I don't understand how a unit can suddenly turn itself on if it's turned off--if that is what it actually did. I have the Link 2000r set up as two banks--THere are 6--6 volt batteries in my house system. One pair is set up as bank one, the other four are set up as the second bank. Each pair is 220 amp hours. The link is now set up to charge the banks to 13.4 volts and then go into "float". Apparently before it had been set at 14.4 for some reason. Changing that may solve the problem. Not sure. I'm letting both banks get used a bit before I start the charger.

"Trust not lest ye be screwed" or fried would fit better. I can use all the help I can get as to how to check and verify that the units are correct before I rip them out for testing.
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Old 07-06-2008, 12:01   #4
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A charging voltage of 14.4 (or there abouts depending on your batteries) is correct for the bulk and acceptance phases of the charge cycle. The float then will average around 13.2 to 13.6.

I would suggest you get a good marine electrical manual such as the "12 Volt Doctor" or "Boat Owner's Mechanical and Electrical Manual".
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Old 07-06-2008, 12:36   #5
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Recently (at the boat show) I had the chance to set with someone from Lifeline batteries, as thats what I have, and descuss batteries and how they work.
All batteries have an Algarythm and each designer has determained how this is setup. Not all wet cell are created equeal, as not all gells or AGMs. And you need to find out what they are, and set the charging up according.
Another thing I was told, was that any charge OVER the full charge of the batteries had to be regulated to MAX of 1 amp for every 100 amp hours of storage the bank has..
I was also amazed at where the 50% and 100% areas of the batteries are.
For mine, as example, the 50% mark is at 12.2 volts and the fully charged area is at 12.8 volts so my working area has to stay between the two..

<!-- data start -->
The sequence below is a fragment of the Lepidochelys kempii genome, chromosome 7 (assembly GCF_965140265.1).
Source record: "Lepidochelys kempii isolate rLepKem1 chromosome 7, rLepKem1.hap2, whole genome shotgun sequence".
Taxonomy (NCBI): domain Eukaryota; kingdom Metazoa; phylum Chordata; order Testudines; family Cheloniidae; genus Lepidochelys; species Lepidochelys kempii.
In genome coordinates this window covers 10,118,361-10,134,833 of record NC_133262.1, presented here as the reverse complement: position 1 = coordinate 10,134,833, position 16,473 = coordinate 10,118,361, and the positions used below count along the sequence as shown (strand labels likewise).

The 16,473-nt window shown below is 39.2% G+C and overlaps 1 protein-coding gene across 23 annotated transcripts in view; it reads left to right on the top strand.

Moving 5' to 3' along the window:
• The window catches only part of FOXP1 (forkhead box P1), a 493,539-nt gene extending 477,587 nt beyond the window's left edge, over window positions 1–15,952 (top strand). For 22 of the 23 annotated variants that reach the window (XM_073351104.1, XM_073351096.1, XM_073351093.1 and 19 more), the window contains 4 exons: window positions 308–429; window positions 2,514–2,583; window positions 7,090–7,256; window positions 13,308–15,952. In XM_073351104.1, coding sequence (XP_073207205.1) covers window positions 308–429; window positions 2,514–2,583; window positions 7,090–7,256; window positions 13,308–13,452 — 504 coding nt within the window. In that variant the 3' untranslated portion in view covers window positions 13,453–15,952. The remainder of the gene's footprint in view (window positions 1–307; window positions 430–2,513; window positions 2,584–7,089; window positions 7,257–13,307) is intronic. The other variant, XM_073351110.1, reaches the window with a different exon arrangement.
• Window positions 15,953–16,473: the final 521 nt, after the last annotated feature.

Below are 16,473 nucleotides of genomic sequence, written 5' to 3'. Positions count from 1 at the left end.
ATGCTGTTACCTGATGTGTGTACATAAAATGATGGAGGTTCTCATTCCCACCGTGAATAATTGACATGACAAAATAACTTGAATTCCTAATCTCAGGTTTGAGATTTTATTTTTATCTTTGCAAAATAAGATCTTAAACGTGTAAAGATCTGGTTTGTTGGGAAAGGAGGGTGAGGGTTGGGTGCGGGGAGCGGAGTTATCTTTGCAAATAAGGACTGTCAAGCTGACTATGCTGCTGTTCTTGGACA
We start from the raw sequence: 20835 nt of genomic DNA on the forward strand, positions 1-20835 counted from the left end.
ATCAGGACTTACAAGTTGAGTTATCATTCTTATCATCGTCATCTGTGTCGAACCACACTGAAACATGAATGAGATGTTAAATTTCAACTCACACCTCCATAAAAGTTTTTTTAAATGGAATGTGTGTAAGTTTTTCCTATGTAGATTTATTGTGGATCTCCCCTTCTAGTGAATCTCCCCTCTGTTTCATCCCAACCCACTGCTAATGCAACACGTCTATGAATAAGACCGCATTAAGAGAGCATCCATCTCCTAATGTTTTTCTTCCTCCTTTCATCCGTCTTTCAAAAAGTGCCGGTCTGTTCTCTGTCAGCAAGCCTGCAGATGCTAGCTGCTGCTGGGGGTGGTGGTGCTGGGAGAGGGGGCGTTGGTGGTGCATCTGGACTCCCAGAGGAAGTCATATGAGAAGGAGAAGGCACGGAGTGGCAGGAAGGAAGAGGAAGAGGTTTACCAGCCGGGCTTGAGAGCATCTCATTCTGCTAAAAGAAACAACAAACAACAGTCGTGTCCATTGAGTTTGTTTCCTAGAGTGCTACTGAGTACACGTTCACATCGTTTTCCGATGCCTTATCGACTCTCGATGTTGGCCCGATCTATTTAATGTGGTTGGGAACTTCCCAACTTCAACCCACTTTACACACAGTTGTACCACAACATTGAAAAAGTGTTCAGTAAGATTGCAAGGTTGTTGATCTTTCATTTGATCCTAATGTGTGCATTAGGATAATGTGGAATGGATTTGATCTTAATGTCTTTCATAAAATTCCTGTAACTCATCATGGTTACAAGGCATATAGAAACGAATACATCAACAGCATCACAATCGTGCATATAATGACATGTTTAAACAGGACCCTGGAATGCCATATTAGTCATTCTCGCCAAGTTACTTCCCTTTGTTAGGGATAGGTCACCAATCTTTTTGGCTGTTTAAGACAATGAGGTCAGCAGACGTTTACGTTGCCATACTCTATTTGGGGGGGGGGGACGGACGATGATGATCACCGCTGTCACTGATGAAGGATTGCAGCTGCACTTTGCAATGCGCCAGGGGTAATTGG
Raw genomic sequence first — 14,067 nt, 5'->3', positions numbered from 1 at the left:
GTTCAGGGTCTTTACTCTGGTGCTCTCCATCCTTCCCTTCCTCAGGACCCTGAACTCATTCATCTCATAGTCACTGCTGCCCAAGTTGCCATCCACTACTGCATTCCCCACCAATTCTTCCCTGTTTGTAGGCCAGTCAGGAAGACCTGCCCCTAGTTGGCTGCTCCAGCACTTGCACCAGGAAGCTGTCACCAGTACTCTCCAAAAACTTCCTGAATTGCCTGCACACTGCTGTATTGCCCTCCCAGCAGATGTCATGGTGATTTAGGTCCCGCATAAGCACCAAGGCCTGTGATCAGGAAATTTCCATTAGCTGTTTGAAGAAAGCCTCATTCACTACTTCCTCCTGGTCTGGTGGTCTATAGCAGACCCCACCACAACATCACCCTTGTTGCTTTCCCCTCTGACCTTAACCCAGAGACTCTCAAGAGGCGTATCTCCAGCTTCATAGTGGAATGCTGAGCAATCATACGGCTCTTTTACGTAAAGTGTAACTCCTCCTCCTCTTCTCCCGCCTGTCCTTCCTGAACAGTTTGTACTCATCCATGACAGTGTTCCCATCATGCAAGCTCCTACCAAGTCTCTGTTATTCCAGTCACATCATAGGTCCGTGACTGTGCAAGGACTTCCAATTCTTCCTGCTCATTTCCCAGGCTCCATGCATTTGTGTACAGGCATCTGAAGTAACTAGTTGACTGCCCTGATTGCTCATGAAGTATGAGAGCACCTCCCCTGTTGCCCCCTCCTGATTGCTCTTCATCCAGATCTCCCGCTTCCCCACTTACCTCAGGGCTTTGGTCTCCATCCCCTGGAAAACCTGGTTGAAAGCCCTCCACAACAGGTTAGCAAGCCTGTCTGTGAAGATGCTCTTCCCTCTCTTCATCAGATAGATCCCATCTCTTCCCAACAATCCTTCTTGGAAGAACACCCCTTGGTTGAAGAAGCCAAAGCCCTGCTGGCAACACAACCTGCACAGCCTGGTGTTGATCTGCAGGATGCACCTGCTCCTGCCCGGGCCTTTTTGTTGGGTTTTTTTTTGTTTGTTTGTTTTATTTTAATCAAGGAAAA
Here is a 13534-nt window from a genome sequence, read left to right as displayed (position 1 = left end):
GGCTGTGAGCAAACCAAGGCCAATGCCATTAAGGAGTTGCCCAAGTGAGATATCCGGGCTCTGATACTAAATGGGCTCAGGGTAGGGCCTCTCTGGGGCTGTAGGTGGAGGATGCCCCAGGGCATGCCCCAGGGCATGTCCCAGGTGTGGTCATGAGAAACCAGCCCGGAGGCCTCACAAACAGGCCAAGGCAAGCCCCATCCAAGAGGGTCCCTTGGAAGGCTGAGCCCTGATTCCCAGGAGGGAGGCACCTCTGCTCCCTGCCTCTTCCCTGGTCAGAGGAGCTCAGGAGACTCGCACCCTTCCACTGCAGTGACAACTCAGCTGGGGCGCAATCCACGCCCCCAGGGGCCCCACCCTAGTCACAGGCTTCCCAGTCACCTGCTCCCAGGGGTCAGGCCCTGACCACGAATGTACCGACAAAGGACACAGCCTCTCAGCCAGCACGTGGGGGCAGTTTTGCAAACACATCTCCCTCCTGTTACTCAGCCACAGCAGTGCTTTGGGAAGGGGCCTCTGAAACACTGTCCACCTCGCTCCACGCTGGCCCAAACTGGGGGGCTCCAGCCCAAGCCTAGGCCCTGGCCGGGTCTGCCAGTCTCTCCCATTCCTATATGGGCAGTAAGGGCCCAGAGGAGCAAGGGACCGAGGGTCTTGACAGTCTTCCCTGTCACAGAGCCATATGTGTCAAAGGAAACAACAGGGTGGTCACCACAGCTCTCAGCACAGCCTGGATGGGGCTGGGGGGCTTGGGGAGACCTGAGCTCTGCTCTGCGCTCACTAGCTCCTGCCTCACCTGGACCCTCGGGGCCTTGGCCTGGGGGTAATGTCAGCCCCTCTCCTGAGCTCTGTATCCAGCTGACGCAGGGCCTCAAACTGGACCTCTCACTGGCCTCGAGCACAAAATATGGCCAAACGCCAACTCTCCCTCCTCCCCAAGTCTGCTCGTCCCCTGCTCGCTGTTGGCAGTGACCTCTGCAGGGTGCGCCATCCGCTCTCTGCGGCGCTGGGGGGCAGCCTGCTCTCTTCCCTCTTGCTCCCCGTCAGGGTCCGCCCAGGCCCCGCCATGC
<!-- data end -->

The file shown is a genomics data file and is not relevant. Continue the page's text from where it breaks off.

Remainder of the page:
and the "overcharge" or anything over 12.8 volts can only be 1% of the total amp-hours of storage I have in total. so If My total Amp-hours are 400, I can not exceed 13.2 without damage to the batteries..
I do have a storage of over 2000 amp-hours so I figure I'm pretty safe..
What I was saying is that there is more to batteries and how they work than many of us really know.
This guy had also mentioned that having two banks on the same charger and not using the two banks equeally can cause problems. as if you had one house bank and a starter bank.. the starter bank may be up to max and the house bank low due to use and the charger keeps charging both....
You might want to get ahold of the manufacture of the batteries you have and see what the specs are and how to charge them.. then gear your system to fit.
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Old 07-06-2008, 12:39   #6
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Randy, your information is wrong. There are many threads on this forum that detail the correct charging voltages. Do a search.
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Old 07-06-2008, 12:45   #7
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I didnt say it was right or wrong, all I said was what was told to me, buy the REP from Lifeline.. and it had to do with MY AGMs
And I'm sorry FRZ if you dont agree, but my system is working perfect, has been for 5 years now, I live on the boat and use the system on a daily basis and I've got all the bells and wistles to go along with it.